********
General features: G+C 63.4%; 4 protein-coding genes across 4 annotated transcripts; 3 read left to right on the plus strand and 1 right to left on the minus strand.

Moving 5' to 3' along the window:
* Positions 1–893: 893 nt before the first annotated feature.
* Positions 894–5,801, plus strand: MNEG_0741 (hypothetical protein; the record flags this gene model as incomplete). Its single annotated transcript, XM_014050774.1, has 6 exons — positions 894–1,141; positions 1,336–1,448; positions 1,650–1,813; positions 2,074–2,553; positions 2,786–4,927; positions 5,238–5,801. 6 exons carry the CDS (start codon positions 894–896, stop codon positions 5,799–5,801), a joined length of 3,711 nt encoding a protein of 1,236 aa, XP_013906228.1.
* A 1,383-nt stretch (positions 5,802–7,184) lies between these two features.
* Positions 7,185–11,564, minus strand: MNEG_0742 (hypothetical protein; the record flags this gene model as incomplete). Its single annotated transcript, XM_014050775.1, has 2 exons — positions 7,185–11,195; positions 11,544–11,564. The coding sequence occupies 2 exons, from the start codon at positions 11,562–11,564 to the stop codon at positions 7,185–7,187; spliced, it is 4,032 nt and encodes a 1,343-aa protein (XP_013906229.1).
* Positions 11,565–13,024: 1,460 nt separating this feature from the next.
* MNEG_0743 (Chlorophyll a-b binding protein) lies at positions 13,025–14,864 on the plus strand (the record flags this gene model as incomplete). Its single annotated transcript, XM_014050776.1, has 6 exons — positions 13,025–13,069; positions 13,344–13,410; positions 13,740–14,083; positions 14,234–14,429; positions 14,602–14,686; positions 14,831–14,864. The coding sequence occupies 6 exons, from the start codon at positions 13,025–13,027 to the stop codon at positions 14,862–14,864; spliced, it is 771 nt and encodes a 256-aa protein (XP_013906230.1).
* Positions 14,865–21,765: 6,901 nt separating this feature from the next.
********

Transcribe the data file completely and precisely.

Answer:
General features: G+C 63.4%; 4 protein-coding genes across 4 annotated transcripts; 3 read left to right on the plus strand and 1 right to left on the minus strand.

Moving 5' to 3' along the window:
* Positions 1–893: 893 nt before the first annotated feature.
* Positions 894–5,801, plus strand: MNEG_0741 (hypothetical protein; the record flags this gene model as incomplete). Its single annotated transcript, XM_014050774.1, has 6 exons — positions 894–1,141; positions 1,336–1,448; positions 1,650–1,813; positions 2,074–2,553; positions 2,786–4,927; positions 5,238–5,801. 6 exons carry the CDS (start codon positions 894–896, stop codon positions 5,799–5,801), a joined length of 3,711 nt encoding a protein of 1,236 aa, XP_013906228.1.
* A 1,383-nt stretch (positions 5,802–7,184) lies between these two features.
* Positions 7,185–11,564, minus strand: MNEG_0742 (hypothetical protein; the record flags this gene model as incomplete). Its single annotated transcript, XM_014050775.1, has 2 exons — positions 7,185–11,195; positions 11,544–11,564. The coding sequence occupies 2 exons, from the start codon at positions 11,562–11,564 to the stop codon at positions 7,185–7,187; spliced, it is 4,032 nt and encodes a 1,343-aa protein (XP_013906229.1).
* Positions 11,565–13,024: 1,460 nt separating this feature from the next.
* MNEG_0743 (Chlorophyll a-b binding protein) lies at positions 13,025–14,864 on the plus strand (the record flags this gene model as incomplete). Its single annotated transcript, XM_014050776.1, has 6 exons — positions 13,025–13,069; positions 13,344–13,410; positions 13,740–14,083; positions 14,234–14,429; positions 14,602–14,686; positions 14,831–14,864. The coding sequence occupies 6 exons, from the start codon at positions 13,025–13,027 to the stop codon at positions 14,862–14,864; spliced, it is 771 nt and encodes a 256-aa protein (XP_013906230.1).
* Positions 14,865–21,765: 6,901 nt separating this feature from the next.